To unlock the power of personalisation, you need to follow a few major steps based on delivering the most tailored buying experience possible to your customer:
Identify and Collect Relevant Data
The first step is to collect customer data. Eventually, the goal is to have a full customer data platform. Don’t let that put you off getting started. Even basic information is useful, and it’s more important to work with what you have than to go out and collect masses of pointless, unworkable data.
Keep it relevant. Customer data sets such as demographic, transaction and product history, web data and interactions, can all help you to form a well-rounded picture of your customer and their needs.
Using the data you have available, the next step is to identify sub-segments based on who your customers are and their key markers of value. For at-scale personalisation, this will involve the use of a computer program that makes decisions based on signals in the customer’s journey through the buying process.
For example, when they show enough interest in product X, they are sent email Y.
Using the outcomes of your decisioning, which are derived from your customer data, you can distribute content across relevant channels to reach and communicate with your audience.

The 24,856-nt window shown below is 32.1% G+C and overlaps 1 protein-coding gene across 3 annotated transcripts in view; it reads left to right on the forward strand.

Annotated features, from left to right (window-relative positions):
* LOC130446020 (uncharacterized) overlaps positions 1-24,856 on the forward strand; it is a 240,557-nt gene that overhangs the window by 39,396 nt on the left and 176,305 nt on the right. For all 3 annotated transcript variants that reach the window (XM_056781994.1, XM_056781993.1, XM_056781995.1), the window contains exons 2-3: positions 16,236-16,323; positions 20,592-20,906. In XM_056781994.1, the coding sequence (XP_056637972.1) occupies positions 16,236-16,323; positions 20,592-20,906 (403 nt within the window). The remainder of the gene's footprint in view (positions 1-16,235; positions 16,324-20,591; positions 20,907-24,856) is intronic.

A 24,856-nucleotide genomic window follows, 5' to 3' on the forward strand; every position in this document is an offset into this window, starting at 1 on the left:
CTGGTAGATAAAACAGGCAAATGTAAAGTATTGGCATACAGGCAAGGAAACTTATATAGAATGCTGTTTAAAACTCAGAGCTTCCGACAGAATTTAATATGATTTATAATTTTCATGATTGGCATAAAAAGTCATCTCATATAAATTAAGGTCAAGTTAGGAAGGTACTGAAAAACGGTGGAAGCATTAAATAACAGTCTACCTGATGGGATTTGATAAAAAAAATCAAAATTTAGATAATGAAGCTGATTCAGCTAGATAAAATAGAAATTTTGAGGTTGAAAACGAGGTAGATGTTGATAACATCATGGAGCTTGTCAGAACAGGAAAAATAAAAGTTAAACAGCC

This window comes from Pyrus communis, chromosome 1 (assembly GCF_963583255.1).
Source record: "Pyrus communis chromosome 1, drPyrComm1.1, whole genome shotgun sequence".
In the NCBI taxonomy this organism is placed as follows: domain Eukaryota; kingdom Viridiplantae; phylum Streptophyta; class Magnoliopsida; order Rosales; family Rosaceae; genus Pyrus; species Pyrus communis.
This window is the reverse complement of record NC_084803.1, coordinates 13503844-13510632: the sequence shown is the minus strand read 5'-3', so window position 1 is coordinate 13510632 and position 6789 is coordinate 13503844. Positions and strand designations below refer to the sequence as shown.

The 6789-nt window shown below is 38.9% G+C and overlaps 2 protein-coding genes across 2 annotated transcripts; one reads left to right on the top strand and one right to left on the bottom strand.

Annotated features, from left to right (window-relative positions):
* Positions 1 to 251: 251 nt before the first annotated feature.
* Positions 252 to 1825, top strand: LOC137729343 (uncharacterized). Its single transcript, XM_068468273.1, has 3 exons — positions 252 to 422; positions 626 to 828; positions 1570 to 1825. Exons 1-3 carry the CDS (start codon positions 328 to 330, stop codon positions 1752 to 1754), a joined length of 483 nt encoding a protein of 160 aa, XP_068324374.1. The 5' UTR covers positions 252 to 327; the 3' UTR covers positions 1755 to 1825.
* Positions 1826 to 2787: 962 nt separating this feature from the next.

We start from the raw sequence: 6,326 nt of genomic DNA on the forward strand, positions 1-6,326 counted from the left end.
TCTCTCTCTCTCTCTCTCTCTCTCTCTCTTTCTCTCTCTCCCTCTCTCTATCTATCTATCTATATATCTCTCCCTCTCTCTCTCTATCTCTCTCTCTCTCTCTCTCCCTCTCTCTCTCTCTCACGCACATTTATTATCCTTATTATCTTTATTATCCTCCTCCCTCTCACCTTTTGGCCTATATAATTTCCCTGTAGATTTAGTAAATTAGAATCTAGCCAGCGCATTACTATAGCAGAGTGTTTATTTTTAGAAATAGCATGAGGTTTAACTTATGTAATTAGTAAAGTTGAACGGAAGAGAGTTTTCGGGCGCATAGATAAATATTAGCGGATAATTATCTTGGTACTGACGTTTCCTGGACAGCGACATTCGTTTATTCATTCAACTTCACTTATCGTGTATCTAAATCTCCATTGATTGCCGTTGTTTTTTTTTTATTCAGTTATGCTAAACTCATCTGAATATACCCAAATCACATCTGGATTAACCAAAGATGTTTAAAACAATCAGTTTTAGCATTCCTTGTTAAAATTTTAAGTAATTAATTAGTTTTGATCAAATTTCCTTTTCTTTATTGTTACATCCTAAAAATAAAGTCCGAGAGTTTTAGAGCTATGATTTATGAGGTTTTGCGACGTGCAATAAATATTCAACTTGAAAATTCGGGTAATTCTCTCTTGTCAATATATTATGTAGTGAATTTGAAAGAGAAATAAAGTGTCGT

Remember, timing is everything when it comes to personalised marketing, so use trigger-based actions to maximize returns.
For example, when a person moves house, they might receive an offer for an internet provider. Content is sent based on what you anticipate the customer to need, or what is likely to cause a positive response.
Agile Response Strategy
This data and tech-driven approach should be combined with an agile response strategy within your business. You will be testing approaches and learning from customer responses. This requires cross-functional teams rather than departments in silos.
Be willing to learn and grow, and you will be able to adapt and change as quickly as your audience.
Everyone’s a Winner
When it comes to sales, research by Accenture revealed that 75% of consumers are more likely to buy from a retailer that addresses them by name, knows their preferences, and recommends products based on previous purchases, and this is only a very simple level of personalisation. With a fully personalised buying experience, you will see huge boosts to your customer satisfaction and retention rates.
Personalisation makes your customer feel valued and, as a result, they will feel a stronger sense of loyalty toward your company. You become the friendly baker down the road who bakes the best bread and always knows how to please everyone.
When done well, personalisation has a positive impact throughout the entire customer lifecycle, from acquisition and engagement, to basket size and purchase frequency. The long term effect is greatly increased customer retention, which is absolutely crucial for your bottom line. Put simply, personalisation increases profits, while leaving your customer feeling happy.
Adapting to the demands of digital consumers requires constant effort, but the results are well worth it.
These days, you need to use more than just the customer’s name in emails. You need to have a full understanding of who they are, what they want, and what and when they will respond to certain marketing messages.
Using customer data and decisioning, you can drive content that is highly relevant and well-timed, moving customers gently and willingly down the sales funnel.